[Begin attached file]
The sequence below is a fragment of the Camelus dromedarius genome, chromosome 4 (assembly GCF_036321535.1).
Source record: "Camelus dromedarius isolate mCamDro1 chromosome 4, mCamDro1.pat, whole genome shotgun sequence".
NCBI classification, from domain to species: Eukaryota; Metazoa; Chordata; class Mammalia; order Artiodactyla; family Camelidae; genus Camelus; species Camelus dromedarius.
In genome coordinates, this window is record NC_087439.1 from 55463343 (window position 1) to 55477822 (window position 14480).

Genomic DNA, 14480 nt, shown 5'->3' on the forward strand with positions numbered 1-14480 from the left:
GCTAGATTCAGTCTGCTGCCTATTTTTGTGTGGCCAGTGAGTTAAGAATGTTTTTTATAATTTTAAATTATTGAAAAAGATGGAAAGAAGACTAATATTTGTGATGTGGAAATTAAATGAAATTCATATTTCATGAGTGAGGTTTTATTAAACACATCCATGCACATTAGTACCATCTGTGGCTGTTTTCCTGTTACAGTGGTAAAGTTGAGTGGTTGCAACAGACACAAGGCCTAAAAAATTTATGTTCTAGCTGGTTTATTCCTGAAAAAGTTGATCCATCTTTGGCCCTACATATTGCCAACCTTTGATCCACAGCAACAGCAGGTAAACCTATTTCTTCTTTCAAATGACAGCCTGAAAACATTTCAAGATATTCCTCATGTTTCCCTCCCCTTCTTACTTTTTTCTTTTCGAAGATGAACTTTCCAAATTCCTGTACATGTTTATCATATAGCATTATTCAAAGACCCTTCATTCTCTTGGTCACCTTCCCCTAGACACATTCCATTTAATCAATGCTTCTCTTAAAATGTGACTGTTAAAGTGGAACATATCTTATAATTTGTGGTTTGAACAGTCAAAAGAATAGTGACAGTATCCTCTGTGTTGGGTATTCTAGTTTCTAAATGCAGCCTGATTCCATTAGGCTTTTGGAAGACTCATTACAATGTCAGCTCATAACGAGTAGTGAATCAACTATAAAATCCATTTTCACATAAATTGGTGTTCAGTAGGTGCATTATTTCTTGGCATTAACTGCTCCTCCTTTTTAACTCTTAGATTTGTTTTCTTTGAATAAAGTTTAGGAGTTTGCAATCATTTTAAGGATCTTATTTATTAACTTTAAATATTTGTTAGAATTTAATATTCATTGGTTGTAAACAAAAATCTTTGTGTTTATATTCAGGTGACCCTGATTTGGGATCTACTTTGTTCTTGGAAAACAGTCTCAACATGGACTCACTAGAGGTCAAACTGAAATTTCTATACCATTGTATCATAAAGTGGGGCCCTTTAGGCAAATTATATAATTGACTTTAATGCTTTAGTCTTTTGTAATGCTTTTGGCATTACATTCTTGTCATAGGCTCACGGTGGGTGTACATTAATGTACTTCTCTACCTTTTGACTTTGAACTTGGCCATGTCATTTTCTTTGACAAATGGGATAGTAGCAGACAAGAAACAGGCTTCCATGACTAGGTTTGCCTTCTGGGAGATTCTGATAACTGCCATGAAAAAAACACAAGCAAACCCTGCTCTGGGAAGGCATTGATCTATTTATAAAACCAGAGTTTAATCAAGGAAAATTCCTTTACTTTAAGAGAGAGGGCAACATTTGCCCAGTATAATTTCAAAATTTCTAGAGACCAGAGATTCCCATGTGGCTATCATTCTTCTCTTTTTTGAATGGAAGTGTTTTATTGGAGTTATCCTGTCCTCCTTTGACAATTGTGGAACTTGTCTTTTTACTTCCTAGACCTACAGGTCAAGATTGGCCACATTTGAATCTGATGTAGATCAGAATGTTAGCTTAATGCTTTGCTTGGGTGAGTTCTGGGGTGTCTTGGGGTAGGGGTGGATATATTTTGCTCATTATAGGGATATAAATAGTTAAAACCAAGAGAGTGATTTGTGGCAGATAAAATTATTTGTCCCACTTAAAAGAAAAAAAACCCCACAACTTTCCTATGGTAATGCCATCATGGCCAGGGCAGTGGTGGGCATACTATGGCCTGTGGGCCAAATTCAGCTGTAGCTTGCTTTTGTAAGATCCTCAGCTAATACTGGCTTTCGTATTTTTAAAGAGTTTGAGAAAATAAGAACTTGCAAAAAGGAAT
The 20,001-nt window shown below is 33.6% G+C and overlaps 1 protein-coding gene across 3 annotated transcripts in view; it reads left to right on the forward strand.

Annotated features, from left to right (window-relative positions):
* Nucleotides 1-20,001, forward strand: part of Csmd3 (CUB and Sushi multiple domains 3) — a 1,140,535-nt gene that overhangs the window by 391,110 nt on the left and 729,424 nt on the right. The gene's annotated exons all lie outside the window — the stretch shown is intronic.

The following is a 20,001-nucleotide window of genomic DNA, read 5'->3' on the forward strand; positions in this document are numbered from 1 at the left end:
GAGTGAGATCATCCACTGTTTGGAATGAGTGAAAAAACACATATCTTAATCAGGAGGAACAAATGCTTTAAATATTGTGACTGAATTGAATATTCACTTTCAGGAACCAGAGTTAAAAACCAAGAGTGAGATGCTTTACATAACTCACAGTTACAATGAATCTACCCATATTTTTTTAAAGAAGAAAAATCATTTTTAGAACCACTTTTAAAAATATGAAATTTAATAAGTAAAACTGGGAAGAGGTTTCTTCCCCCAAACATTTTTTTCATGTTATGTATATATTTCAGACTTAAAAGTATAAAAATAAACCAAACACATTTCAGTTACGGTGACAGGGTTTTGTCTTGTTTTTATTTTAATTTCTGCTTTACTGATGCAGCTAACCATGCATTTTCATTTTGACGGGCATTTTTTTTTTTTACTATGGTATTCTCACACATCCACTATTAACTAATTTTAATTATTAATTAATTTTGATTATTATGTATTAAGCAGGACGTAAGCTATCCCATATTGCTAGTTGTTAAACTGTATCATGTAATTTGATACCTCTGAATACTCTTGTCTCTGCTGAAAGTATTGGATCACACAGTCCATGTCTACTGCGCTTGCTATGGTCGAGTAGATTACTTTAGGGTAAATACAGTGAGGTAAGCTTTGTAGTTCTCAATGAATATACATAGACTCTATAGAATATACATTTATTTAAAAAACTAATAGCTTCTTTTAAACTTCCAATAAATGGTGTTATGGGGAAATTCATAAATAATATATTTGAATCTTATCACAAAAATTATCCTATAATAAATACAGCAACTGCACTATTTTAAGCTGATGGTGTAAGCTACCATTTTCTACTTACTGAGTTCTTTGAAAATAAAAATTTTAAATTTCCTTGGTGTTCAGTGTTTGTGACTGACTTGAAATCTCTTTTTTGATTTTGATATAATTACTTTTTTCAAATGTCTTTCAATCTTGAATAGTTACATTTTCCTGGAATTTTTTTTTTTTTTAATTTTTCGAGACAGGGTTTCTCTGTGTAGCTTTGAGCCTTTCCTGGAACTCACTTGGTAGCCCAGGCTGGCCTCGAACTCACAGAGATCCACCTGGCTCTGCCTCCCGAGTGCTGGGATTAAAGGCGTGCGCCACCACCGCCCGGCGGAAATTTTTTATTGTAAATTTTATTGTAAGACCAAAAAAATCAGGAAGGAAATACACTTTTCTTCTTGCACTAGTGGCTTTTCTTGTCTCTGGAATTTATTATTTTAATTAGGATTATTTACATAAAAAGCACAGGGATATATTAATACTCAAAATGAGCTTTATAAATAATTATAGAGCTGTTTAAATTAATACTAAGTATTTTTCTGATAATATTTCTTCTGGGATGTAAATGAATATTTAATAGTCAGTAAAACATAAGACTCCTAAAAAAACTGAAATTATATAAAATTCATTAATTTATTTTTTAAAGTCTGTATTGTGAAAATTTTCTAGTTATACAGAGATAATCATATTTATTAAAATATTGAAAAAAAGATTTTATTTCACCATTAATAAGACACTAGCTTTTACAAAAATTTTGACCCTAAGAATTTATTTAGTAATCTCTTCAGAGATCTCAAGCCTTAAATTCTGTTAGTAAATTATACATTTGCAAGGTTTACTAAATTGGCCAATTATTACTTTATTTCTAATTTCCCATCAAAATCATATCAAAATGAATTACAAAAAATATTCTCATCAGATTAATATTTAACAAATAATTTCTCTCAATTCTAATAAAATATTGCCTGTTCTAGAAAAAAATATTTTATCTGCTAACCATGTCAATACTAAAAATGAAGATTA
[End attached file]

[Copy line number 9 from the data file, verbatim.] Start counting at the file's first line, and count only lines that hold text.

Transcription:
* Nucleotides 1-20,001, forward strand: part of Csmd3 (CUB and Sushi multiple domains 3) — a 1,140,535-nt gene that overhangs the window by 391,110 nt on the left and 729,424 nt on the right. The gene's annotated exons all lie outside the window — the stretch shown is intronic.